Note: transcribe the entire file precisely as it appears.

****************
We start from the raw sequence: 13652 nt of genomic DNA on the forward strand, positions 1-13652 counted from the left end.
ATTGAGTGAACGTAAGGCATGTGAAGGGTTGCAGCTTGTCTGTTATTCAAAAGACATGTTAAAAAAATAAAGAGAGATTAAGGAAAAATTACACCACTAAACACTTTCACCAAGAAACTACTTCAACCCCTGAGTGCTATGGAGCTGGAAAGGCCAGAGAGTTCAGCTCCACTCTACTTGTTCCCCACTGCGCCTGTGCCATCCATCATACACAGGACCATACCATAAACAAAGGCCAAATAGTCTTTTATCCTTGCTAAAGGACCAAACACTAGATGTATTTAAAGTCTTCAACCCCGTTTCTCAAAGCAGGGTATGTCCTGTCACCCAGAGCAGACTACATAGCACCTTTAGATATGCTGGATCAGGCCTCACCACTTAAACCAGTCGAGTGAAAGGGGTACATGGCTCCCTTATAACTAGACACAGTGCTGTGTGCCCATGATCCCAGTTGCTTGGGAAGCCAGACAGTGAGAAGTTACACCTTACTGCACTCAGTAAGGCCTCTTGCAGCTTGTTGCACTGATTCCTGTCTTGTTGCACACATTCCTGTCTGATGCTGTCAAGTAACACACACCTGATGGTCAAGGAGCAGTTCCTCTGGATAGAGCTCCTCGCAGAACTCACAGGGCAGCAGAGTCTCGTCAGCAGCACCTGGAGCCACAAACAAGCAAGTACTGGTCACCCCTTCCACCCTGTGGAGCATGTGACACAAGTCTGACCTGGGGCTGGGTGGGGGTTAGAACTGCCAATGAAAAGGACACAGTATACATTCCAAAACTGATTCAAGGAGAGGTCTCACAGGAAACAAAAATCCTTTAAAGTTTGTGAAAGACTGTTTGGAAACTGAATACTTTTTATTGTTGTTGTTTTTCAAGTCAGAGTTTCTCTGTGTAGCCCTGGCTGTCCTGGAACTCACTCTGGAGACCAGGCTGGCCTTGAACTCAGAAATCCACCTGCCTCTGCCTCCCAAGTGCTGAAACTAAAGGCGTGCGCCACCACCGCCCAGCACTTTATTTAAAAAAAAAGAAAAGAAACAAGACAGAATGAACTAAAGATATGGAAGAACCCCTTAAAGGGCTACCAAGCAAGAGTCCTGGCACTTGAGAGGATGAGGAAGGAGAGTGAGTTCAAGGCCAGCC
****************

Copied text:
We start from the raw sequence: 13652 nt of genomic DNA on the forward strand, positions 1-13652 counted from the left end.
ATTGAGTGAACGTAAGGCATGTGAAGGGTTGCAGCTTGTCTGTTATTCAAAAGACATGTTAAAAAAATAAAGAGAGATTAAGGAAAAATTACACCACTAAACACTTTCACCAAGAAACTACTTCAACCCCTGAGTGCTATGGAGCTGGAAAGGCCAGAGAGTTCAGCTCCACTCTACTTGTTCCCCACTGCGCCTGTGCCATCCATCATACACAGGACCATACCATAAACAAAGGCCAAATAGTCTTTTATCCTTGCTAAAGGACCAAACACTAGATGTATTTAAAGTCTTCAACCCCGTTTCTCAAAGCAGGGTATGTCCTGTCACCCAGAGCAGACTACATAGCACCTTTAGATATGCTGGATCAGGCCTCACCACTTAAACCAGTCGAGTGAAAGGGGTACATGGCTCCCTTATAACTAGACACAGTGCTGTGTGCCCATGATCCCAGTTGCTTGGGAAGCCAGACAGTGAGAAGTTACACCTTACTGCACTCAGTAAGGCCTCTTGCAGCTTGTTGCACTGATTCCTGTCTTGTTGCACACATTCCTGTCTGATGCTGTCAAGTAACACACACCTGATGGTCAAGGAGCAGTTCCTCTGGATAGAGCTCCTCGCAGAACTCACAGGGCAGCAGAGTCTCGTCAGCAGCACCTGGAGCCACAAACAAGCAAGTACTGGTCACCCCTTCCACCCTGTGGAGCATGTGACACAAGTCTGACCTGGGGCTGGGTGGGGGTTAGAACTGCCAATGAAAAGGACACAGTATACATTCCAAAACTGATTCAAGGAGAGGTCTCACAGGAAACAAAAATCCTTTAAAGTTTGTGAAAGACTGTTTGGAAACTGAATACTTTTTATTGTTGTTGTTTTTCAAGTCAGAGTTTCTCTGTGTAGCCCTGGCTGTCCTGGAACTCACTCTGGAGACCAGGCTGGCCTTGAACTCAGAAATCCACCTGCCTCTGCCTCCCAAGTGCTGAAACTAAAGGCGTGCGCCACCACCGCCCAGCACTTTATTTAAAAAAAAAGAAAAGAAACAAGACAGAATGAACTAAAGATATGGAAGAACCCCTTAAAGGGCTACCAAGCAAGAGTCCTGGCACTTGAGAGGATGAGGAAGGAGAGTGAGTTCAAGGCCAGCC